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This eBook from the Gutenberg Project consists of approximately 331 pages of information about Falling in Love.
very Autochthones in person turn out, on close inspection, to be vagabonds and wanderers and foreign colonists.  In short, man as a whole is not an indigenous animal at all in the British Isles.  Be he who he may, when we push his pedigree back to its prime original, we find him always arriving in the end by the Dover steamer or the Harwich packet.  Five years, in fact, are quite sufficient to give him a legal title to letters of naturalisation, unless indeed he be a German grand-duke, in which case he can always become an Englishman off-hand by Act of Parliament.

It is just the same with all the other animals and plants that now inhabit these isles of Britain.  If there be anything at all with a claim to be considered really indigenous, it is the Scotch ptarmigan and the Alpine hare, the northern holygrass and the mountain flowers of the Highland summits.  All the rest are sojourners and wayfarers, brought across as casuals, like the gipsies and the Oriental plane, at various times to the United Kingdom, some of them recently, some of them long ago, but not one of them (it seems), except the oyster, a true native.  The common brown rat, for instance, as everybody knows, came over, not, it is true, with William the Conqueror, but with the Hanoverian dynasty and King George I. of blessed memory.  The familiar cockroach, or ’black beetle,’ of our lower regions, is an Oriental importation of the last century.  The hum of the mosquito is now just beginning to be heard in the land, especially in some big London hotels.  The Colorado beetle is hourly expected by Cunard steamer.  The Canadian roadside erigeron is well established already in the remoter suburbs; the phylloxera battens on our hothouse vines; the American river-weed stops the navigation on our principal canals.  The Ganges and the Mississippi have long since flooded the tawny Thames, as Juvenal’s cynical friend declared the Syrian Orontes had flooded the Tiber.  And what has thus been going on slowly within the memory of the last few generations has been going on constantly from time immemorial, and peopling Britain in all its parts with its now existing fauna and flora.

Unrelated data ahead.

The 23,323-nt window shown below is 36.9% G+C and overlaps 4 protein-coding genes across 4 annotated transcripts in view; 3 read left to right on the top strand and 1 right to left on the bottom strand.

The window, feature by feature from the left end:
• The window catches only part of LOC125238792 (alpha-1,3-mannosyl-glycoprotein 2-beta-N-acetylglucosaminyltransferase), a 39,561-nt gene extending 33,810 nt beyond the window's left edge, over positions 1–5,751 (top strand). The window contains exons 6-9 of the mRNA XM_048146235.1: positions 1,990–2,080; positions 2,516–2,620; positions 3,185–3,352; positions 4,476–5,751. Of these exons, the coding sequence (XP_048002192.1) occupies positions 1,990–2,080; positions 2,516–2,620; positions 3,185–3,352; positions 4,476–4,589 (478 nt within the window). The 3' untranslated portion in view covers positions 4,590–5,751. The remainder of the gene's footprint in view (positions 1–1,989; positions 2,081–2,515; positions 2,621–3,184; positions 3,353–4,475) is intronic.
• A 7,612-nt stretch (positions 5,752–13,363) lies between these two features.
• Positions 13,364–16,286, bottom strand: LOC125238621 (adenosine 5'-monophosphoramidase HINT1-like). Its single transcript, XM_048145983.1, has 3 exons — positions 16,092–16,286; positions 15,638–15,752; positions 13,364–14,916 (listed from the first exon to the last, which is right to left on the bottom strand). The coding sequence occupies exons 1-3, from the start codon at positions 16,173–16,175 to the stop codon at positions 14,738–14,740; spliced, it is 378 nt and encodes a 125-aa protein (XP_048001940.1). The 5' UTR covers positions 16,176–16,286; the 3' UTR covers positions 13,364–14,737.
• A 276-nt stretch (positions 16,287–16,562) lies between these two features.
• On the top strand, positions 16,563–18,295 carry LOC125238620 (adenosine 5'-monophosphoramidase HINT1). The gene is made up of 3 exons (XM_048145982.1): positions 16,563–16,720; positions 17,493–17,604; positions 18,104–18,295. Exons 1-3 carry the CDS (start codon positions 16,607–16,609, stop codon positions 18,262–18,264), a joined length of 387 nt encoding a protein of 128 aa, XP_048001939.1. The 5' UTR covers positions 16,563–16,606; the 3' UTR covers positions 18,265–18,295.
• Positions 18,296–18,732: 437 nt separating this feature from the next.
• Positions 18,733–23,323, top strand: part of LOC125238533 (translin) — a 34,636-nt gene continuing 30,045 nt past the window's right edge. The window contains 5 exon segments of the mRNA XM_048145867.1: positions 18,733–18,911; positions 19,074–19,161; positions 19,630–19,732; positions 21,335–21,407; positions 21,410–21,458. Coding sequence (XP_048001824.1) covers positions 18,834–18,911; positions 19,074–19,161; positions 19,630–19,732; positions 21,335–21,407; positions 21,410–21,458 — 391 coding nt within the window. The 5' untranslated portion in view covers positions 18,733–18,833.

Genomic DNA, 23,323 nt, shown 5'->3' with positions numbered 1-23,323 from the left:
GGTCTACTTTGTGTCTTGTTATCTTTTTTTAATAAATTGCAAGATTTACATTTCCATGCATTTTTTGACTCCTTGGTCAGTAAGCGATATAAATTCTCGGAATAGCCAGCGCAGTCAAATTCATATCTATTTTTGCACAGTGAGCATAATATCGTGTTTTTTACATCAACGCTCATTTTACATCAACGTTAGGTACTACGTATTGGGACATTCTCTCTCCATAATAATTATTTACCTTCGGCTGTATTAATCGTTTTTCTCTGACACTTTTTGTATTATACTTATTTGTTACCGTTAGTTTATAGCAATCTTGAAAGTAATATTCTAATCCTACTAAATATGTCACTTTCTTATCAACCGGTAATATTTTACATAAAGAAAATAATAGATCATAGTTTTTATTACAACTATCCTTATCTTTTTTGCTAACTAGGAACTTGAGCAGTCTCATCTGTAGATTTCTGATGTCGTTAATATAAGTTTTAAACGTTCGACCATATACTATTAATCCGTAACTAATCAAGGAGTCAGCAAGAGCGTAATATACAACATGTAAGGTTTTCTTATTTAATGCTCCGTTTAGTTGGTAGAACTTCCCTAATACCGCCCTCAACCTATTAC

But if all the plants and animals in our islands are thus ultimately imported, the question naturally arises, What was there in Great Britain and Ireland before any of their present inhabitants came to inherit them?  The answer is, succinctly, Nothing.  Or if this be a little too extreme, then let us imitate the modesty of Mr. Gilbert’s hero and modify the statement into Hardly anything.  In England, as in Northern Europe generally, modern history begins, not with the reign of Queen Elizabeth, but with the passing away of the Glacial Epoch.  During that great age of universal ice our Britain, from end to end, was covered at various times by sea and by glaciers; it resembled on the whole the cheerful aspect of Spitzbergen or Nova Zembla at the present day.  A few reindeer wandered now and then over its frozen shores; a scanty

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